Lilies of he valley

Fern Creek, KY

What do you feed Lilies of the Valley?

Ayrshire Scotland, United Kingdom

I love my Lily Of The Vally and have a pink flowering one that just planted last year, I like to grow a few roots in a Pot so early spring when the little green tips show, I bring them in doors and enjoy their perfume when the flowers open.
Feed if needed is a handful of Blood / fish / bone (mixture) bought from the garden store is comes in various sized boxes and is not expensive.

A handful around several plants and gently hand forked into the top soil will give them a boost at early spring time, be very careful working around the soil where the plants are emerging as it is very easy to break the tips off the stems and if it don't stop the flowering it will damage the green leaves, remember these are not deep rooted plants.
They like a shaded area with good light and free draining soil but not bone dry. best area would be beside a path so as you walk about, you get the perfume in the air. hope this helps. WeeNel.

Hong Kong, Hong Kong

I have got some "dried" pips from garden centre.
The staff told me to plant them wz potting mix and water every other day. I keep them outdoor at the balcony.
After 1 week, it seems nothing happened above the soil, but mould found at roots.

can someone give me some advice.
Its now my second batch of pips. Dont want to put them into the bin :(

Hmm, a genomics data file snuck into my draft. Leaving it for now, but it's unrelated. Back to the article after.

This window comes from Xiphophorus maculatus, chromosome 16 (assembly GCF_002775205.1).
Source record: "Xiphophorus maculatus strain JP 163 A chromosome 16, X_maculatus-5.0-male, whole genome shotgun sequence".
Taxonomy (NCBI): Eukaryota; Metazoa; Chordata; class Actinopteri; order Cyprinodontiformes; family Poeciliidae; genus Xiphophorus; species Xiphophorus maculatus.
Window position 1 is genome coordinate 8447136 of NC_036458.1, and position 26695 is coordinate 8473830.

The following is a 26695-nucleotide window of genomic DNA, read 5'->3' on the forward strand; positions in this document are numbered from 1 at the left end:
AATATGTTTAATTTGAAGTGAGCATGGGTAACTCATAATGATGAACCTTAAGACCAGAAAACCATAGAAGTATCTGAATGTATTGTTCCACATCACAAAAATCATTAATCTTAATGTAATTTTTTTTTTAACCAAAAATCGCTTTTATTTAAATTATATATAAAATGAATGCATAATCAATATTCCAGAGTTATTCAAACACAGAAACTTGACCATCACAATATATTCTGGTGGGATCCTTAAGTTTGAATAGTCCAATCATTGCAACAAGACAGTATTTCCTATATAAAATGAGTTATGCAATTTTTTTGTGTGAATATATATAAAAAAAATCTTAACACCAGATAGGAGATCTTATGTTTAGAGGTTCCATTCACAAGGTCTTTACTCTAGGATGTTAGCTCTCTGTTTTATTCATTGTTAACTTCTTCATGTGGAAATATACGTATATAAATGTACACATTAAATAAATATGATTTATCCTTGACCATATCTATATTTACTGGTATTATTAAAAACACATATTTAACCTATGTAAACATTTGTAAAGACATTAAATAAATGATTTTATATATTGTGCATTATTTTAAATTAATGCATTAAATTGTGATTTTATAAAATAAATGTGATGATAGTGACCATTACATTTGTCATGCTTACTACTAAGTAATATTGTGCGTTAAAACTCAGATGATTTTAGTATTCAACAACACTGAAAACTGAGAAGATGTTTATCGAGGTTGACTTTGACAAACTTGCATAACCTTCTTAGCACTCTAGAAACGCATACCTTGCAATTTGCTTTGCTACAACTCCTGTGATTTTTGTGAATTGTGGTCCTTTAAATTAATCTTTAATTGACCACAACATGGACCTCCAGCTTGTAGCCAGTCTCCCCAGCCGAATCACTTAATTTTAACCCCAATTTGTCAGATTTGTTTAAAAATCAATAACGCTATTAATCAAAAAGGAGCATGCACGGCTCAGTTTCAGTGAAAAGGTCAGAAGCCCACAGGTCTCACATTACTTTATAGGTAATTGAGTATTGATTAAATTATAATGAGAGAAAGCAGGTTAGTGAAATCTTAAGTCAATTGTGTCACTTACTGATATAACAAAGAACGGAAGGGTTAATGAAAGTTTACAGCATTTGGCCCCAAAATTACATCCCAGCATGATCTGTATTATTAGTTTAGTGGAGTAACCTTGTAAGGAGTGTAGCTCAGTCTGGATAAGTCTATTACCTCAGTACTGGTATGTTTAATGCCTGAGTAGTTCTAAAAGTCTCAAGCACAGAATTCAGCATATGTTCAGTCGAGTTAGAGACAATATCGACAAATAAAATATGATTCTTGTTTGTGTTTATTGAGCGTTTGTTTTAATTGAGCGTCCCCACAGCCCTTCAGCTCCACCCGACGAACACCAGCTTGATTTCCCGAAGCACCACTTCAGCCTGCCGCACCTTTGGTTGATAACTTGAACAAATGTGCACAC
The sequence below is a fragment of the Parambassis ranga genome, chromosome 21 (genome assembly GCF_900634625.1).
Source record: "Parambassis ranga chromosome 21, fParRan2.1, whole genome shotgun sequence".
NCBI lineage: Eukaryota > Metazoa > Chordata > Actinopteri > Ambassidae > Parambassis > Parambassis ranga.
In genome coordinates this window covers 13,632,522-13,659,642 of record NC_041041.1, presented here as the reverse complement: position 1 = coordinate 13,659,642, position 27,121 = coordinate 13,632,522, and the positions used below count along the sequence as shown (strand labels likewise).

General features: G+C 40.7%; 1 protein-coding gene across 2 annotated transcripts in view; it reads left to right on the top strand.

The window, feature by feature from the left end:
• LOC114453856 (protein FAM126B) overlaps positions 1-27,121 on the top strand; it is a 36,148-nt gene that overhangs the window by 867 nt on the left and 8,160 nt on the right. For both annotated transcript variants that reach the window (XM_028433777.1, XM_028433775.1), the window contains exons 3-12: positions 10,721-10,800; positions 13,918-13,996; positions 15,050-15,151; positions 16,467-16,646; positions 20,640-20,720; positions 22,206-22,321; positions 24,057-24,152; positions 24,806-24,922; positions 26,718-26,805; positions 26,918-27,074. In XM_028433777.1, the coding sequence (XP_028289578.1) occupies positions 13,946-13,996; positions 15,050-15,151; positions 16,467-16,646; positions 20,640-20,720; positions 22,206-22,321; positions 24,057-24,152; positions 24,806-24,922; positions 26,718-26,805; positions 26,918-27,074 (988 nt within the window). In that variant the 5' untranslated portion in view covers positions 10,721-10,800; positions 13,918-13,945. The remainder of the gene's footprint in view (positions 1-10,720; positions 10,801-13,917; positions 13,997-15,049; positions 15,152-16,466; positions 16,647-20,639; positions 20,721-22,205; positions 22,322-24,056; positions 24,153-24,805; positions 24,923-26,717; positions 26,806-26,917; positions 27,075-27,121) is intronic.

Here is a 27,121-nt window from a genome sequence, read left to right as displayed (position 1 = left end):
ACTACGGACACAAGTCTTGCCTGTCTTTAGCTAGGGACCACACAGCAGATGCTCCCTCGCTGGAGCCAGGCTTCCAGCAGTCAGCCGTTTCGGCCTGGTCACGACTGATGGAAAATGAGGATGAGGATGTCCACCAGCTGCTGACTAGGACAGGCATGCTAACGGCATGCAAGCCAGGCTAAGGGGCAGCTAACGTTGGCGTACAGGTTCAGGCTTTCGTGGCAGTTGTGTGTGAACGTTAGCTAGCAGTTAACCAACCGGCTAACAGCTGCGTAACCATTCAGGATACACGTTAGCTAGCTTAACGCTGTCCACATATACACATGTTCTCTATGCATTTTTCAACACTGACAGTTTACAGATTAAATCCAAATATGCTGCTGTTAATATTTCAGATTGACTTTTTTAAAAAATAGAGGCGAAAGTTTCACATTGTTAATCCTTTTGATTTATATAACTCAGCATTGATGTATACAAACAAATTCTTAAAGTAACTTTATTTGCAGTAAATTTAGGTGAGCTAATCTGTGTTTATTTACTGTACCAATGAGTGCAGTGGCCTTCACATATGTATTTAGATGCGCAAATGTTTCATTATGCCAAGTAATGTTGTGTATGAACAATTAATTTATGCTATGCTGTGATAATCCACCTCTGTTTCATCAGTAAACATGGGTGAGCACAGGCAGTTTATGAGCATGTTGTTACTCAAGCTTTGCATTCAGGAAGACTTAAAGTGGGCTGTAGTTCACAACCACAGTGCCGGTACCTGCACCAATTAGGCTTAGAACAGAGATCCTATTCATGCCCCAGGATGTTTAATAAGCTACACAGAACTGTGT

Hong Kong, Hong Kong

The dried pips

Thumbnail by MNCchrissy
Calgary, AB(Zone 3b)

They really don't require any particular care at all... But if want to fuss over them, sure.
It doesn't seem like planting dried roots would be the best way to get the plant growing... There is surely a point where drying simply kills the root, tough as this plant is.

Hong Kong, Hong Kong

1/ Do you think I should soak them in water before planting them into pots?

2/ Would rinsing the root, trying to remove the mould, save the pips?

i know its not the best way, but that's the only form I can get here in Hong Kong.

Calgary, AB(Zone 3b)

Just give them time... if there's a spark of life in them, they'll grow. They are very tough.

Ayrshire Scotland, United Kingdom

The little sharp pointed bits shooting from the roots are the new growth for this years flowers, it is far too early for the flowers to begin and they need a bit of time to settle into a good potting compost IF growing indoors or in pots.
As suggested, I would drop them into a bowl /bucket of water for a couple of hours to make the stems plump and fill out a bit, if too dry they will die / go brittle and nothing will grow.
Fill the pot with soil level about 2/3 inches from top, place the roots on top of the soil and try bring the pointed growing tip uppermost, don't worry if you cant show the growing tip up top as they will right themselves, then cover the roots with more soil and lay a few small pebbles on top to help hold the roots under the soil, I would then place the pot into a bowl od tepid water and leave it there till the water turns darker brown, (this means the soil has taken up enough water) remove the pot from the bowl, allow the soil to drain till no more water runs from the bottom of the pot, place on a saucer and sit close to window or on porch ect IF there is no chance of freeze.
By around Easter time you should get green shoots and flowers to follow, they like a shady area but with light, don't throw out the pot IF no shoots appear, they may need a year to settle and grow new roots, remember they were ripped out the ground, parcled up and got dried out en rout to the stores.
Good luck WeeNel.

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